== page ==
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Author Topic: [off topic] World culinary arts :)  (Read 12102 times)

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Offline freespace2dotcom

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Reply #25 - 24 January 2005, 02:56:55
since we're talking about sauces and stuff, I might as well add one to the list. :)





Offline reekchaa

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Reply #26 - 24 January 2005, 03:56:40
Now THERE's a nice, hearty American sauce.  I'd like to hear its' oozings when I spread it over a juicy DGIII-2005.
 (Okay, maybe I tried and went a little TOO far to try and put it back OT ;))

Nice to have you back, Dan!  --We're Idiots without ye!

~ the Reekchaa

Offline Atom

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Reply #27 - 24 January 2005, 23:29:55
Quote
Marmite (and vegemite) sound as appetising as haggis.

And what's wrong with haggis?!?



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Offline DocHoliday

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Reply #28 - 25 January 2005, 09:21:50
hehe, okay, this whole discussion went by me :) *Doc shakes his head slowly* Ah.. kids... I should have stopped you
and gave you all some icecream many a post ago :)

Anyway, I don't recognize any of the sauces you mentioned here, but I'm pretty sure we have some kind of version of
them here too :) hehhe my personal favourite is mayonaise and soy sauce.. not together of course :) Oh yeah and I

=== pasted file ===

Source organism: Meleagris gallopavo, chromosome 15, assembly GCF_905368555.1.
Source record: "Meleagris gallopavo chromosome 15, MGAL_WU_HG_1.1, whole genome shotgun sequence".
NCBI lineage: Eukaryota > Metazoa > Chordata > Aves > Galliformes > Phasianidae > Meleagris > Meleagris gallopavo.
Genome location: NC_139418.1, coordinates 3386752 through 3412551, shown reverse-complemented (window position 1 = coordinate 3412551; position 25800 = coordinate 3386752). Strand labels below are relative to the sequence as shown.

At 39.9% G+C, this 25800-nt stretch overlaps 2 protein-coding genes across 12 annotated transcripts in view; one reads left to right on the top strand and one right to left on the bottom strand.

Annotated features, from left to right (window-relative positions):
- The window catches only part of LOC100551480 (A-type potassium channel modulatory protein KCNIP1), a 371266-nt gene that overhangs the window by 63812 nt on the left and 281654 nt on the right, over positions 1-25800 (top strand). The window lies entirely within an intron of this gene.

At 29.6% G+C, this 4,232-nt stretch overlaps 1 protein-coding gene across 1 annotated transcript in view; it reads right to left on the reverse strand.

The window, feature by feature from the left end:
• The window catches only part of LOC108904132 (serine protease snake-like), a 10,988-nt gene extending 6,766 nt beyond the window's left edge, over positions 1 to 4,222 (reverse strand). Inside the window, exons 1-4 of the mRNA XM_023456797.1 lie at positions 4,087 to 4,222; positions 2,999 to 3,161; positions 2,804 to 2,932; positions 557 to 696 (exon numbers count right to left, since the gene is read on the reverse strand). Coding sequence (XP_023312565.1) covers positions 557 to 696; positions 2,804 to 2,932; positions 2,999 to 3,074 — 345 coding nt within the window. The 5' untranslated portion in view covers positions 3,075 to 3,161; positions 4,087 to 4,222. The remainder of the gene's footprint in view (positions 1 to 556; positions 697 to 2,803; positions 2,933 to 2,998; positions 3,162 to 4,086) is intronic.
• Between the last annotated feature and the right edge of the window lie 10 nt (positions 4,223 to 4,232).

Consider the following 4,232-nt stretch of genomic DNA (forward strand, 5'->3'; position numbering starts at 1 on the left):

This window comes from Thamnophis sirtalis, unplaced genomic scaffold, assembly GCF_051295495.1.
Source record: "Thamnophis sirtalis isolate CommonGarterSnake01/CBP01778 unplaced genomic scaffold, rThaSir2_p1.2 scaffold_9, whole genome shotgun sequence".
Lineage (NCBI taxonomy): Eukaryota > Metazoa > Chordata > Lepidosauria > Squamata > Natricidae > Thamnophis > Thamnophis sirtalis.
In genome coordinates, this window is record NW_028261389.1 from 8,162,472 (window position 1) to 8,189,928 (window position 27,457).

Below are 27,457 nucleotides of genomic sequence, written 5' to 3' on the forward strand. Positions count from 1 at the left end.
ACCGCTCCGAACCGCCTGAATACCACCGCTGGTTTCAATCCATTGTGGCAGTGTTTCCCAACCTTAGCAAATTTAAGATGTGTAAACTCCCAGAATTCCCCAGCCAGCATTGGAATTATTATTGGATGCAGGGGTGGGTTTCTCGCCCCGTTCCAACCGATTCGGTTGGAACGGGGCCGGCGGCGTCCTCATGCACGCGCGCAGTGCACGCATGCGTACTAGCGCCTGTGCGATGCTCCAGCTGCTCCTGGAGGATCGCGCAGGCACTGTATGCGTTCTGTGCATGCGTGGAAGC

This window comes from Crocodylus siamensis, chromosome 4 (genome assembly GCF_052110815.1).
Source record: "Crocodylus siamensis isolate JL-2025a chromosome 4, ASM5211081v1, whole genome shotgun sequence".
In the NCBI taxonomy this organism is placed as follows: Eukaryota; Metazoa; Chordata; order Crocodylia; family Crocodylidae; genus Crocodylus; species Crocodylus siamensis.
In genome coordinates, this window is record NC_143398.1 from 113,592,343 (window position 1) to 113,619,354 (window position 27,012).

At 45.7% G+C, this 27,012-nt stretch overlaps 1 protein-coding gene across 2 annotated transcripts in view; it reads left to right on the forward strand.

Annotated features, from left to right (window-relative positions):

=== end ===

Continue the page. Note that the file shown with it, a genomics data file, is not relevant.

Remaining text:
AM a veggy, so steak sauce I rarely use :) even though it DOES taste good!

Cheers,
Janez


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Offline freespace2dotcom

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Reply #29 - 25 January 2005, 11:08:57
I'm more of a ketchup and profil supprimé on a cheeseburger kinda guy. ;)



Say, dan? maybe you should rename this thread to "world food"

Then open a new one that we have to sign a waiver not to pollute with garbage. :(



Offline DocHoliday

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Reply #30 - 25 January 2005, 15:08:08
Actually that's what I'll do.. So that innocent guests are not mislead into this deathtrap of a thread :)


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Offline She_Da_Lier

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Reply #31 - 25 January 2005, 15:40:26
My fav is actually Bolognese sauce :)


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Offline freespace2dotcom

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Reply #32 - 25 January 2005, 15:57:53
I might mention that you remind me now, of the greatest food in the world: